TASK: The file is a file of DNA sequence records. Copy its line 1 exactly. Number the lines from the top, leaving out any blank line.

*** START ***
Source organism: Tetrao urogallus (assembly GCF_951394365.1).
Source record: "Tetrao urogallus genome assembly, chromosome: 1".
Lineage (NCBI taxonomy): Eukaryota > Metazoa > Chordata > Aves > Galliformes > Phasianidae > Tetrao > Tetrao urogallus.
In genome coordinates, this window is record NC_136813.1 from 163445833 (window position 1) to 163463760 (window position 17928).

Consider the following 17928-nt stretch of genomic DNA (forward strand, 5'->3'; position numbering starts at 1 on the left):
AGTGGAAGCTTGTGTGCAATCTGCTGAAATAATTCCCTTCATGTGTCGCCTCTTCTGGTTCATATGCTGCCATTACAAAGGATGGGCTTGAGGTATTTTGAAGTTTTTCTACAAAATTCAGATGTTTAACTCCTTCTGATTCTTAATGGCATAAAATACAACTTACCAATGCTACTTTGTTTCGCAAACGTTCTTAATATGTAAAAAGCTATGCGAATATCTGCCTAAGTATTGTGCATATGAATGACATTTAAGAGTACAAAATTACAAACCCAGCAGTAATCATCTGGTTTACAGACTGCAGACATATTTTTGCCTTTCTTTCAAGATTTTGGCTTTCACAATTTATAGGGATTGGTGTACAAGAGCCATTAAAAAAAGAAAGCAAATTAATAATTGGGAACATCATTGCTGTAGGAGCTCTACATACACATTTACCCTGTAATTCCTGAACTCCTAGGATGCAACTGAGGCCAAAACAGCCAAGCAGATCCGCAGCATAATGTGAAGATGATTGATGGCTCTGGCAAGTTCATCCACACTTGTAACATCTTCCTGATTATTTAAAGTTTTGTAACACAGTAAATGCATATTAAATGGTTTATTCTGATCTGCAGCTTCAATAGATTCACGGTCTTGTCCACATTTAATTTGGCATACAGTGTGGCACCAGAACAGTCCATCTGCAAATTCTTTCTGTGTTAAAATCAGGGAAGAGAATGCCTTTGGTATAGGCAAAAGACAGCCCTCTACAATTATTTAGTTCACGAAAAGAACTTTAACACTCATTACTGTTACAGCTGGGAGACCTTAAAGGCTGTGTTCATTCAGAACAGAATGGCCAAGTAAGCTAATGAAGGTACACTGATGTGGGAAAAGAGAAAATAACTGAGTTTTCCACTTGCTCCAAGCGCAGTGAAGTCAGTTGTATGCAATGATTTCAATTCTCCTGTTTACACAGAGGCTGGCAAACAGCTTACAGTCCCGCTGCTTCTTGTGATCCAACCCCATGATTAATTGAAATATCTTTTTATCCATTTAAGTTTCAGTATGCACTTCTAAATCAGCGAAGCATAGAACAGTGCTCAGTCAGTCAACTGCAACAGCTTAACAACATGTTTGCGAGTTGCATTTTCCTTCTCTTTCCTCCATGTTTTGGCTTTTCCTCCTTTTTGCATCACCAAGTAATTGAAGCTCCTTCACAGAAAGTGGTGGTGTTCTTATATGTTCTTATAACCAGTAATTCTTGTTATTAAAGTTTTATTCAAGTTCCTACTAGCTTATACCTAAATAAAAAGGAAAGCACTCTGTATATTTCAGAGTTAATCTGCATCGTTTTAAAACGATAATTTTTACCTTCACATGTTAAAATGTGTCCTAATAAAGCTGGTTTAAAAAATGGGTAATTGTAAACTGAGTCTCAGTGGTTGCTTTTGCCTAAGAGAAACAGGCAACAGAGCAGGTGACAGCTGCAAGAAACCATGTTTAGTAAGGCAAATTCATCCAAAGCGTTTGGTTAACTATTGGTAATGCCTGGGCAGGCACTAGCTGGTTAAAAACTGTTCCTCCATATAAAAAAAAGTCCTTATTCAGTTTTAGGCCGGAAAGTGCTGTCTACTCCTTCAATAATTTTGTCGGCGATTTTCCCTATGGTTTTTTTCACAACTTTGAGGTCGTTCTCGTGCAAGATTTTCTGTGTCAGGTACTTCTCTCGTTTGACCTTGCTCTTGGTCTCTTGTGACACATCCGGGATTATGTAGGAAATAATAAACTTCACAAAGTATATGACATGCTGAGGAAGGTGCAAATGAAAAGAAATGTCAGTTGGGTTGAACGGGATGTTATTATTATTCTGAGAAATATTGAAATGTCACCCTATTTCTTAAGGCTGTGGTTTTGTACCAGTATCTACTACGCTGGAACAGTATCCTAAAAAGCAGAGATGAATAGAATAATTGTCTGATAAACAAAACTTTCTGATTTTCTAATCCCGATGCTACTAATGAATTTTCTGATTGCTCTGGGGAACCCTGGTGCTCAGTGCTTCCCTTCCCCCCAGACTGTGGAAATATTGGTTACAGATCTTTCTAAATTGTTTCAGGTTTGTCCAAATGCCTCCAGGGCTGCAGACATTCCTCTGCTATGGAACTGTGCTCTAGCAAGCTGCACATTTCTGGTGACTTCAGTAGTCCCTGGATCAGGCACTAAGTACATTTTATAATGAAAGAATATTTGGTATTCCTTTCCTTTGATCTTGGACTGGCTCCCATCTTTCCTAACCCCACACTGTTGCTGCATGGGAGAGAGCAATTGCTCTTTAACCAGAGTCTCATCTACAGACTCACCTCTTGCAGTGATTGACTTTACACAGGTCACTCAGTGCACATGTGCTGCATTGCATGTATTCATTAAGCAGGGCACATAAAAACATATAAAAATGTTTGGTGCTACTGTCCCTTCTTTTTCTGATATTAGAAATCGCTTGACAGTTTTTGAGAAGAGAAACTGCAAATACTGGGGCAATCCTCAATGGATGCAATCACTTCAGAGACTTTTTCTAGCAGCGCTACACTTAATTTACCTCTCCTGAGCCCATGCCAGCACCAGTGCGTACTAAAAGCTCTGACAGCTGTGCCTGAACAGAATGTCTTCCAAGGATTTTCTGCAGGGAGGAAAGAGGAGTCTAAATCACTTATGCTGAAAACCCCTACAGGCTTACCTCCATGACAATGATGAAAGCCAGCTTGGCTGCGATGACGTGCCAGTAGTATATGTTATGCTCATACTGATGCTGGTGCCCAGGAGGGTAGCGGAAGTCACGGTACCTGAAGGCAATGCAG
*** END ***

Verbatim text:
Source organism: Tetrao urogallus (assembly GCF_951394365.1).